Wednesday, October 10, 2018

American Chemical Society goes after ResearchGate for copyright infringement

The American Chemical Society (and Elsevier) filed suit in the federal District Court of Maryland on 2 October 2018 asserting copyright infringement by the German entity ResearchGate.

The complaint is available on the internet.

There are a variety of issues.

As a condition of publishing, the American Chemical Society ["ACS"] requires authors to execute an assignment of copyright. Sometimes, authors will modify the agreement to allow use for "advertising" the authors or the institutions of the authors. Sometimes, authors, who do not modify, are not fully aware of the restrictions imposed by the standard ACS form. ResearchGate apparently gets some of its copies from websites into which authors have posted copies of their articles.

As to publication requirements on papers arising from federally-funded research, note the policy impacting papers arising through funding by
the National Science Foundation [NSF]:

NSF's policy on public access to copyrighted material (Public Access Policy) reflects the Foundation's commitment to making certain that, to the extent possible, the American public, industry and the scientific community have access to the results of Federally funded scientific research. Pursuant to this policy, grantees must ensure that articles in peer-reviewed scholarly journals and papers in juried conference proceedings:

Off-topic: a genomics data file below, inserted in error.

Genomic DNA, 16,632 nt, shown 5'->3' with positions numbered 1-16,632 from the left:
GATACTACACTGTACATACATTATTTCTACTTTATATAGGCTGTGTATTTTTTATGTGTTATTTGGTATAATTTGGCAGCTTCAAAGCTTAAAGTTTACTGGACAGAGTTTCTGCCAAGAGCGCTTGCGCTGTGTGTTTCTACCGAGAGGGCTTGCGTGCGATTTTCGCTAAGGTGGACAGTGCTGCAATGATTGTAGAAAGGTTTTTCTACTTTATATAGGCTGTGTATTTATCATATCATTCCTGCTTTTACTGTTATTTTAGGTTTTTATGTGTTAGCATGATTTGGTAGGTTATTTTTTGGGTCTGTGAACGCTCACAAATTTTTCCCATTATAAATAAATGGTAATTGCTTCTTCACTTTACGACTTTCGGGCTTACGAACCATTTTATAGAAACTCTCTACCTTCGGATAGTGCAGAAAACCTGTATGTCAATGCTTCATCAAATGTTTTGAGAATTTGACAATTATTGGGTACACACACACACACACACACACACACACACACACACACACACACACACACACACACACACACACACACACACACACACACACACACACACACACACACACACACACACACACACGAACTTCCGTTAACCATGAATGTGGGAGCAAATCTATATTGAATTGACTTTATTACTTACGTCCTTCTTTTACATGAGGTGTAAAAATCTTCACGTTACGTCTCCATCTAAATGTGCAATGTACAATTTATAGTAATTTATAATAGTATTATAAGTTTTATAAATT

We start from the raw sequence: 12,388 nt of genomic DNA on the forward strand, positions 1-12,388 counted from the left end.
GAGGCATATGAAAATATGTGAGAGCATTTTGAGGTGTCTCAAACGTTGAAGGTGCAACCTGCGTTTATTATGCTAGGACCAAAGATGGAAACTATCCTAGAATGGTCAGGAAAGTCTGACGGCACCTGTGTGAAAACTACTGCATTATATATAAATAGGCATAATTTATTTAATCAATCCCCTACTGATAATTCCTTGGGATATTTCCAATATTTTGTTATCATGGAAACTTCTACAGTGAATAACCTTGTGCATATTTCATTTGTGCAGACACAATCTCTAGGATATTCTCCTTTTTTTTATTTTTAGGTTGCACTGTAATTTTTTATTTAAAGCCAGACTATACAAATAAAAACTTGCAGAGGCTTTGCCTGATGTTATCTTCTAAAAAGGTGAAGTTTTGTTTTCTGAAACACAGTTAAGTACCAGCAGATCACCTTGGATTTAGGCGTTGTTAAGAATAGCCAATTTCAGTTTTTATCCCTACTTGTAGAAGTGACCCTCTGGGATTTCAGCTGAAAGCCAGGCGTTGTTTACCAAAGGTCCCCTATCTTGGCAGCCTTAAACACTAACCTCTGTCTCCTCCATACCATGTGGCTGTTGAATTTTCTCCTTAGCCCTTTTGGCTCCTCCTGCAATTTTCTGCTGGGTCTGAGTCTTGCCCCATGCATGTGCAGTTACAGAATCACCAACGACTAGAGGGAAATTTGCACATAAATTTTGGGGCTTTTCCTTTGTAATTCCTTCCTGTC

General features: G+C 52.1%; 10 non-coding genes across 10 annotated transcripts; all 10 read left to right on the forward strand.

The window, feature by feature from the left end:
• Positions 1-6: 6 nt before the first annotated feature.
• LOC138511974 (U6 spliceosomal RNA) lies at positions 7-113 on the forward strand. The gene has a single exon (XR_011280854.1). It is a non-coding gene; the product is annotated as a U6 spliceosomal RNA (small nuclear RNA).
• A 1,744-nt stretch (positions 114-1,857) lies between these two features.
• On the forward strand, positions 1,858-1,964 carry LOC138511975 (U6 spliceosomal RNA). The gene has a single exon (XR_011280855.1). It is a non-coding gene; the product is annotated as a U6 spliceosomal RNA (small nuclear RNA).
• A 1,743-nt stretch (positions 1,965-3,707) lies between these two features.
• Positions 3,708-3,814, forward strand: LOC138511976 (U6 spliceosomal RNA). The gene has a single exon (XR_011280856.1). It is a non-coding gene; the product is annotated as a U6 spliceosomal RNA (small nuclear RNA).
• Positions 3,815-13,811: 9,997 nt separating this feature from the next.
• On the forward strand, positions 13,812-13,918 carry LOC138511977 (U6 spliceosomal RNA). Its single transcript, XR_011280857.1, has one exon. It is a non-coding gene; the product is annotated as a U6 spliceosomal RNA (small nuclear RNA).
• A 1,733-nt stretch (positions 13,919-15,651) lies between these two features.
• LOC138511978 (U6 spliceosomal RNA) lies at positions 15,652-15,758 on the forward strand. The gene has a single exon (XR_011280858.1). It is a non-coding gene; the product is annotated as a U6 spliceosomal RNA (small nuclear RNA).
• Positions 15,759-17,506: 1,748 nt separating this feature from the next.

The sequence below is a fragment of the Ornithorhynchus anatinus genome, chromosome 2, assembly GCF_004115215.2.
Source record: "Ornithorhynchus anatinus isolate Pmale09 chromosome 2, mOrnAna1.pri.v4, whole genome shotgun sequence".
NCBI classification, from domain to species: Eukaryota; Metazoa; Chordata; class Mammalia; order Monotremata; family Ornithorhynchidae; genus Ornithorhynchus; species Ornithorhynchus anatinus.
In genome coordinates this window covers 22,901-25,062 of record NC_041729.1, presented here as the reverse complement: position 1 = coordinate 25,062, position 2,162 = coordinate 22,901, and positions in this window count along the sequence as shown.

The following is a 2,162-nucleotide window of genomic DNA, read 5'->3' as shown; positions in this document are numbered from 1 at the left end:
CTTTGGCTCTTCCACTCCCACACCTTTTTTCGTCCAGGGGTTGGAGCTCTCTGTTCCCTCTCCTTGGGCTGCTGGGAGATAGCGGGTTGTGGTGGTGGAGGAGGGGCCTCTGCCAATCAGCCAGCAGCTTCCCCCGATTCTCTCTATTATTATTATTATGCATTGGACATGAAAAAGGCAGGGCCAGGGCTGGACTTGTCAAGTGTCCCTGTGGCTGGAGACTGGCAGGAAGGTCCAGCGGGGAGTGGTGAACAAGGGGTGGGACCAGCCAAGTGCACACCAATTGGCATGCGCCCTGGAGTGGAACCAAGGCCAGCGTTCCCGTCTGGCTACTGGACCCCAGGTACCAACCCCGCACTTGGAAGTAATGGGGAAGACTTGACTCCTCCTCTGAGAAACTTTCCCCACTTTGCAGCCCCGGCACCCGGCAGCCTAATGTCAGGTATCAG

are deposited in a public access compliant repository (as identified in the Public Access Policy);
are available for download, reading, and analysis within 12 months of publication
possess a minimum set of machine-readable metadata elements as described in the Public Access Policy; and
are reported in annual and final reports with a persistent identifier.
Either the final printed version or the final peer-reviewed manuscript is acceptable for deposit. NSF’s Public Access Policy applies to awards, funded in whole or in part, as a result of proposals submitted, or due, on or after January 25, 2016. NSF’s Public Access Policy may be viewed at:

If the ACS policy sounds vaguely familiar, look back to a post on IPBiz in the year 2006:

Journal publication, pubmedcentral and the ACS
, including the text:

In context, Nally is complaining about posting of scientists' final, peer-reviewed articles on an internet website (pubmedcentral) within 12 months AFTER publication in the journal.

I could not help thinking about Dan Hunter's article, Walled Gardens, 62 Wash & Lee L. Rev. 607, which complained about the requirement of some law reviews that articles which had been pre-published on an internet website to be removed from the website BEFORE publication in the journal.

The common theme is the perceived undesirability, by the journals, of information being made available on the internet. The noncommon theme is the timing. The SCIENCE journals have the expectation of presenting the information FIRST, and worry about the impact of later publication. The LAW journals do not care that the information has been presented somewhere else first, but don't want someone to access the information (presented elsewhere first) AFTER they decide to publish it LATER.

See also the 2004 post
American Chemical Society suing Google over google scholar?


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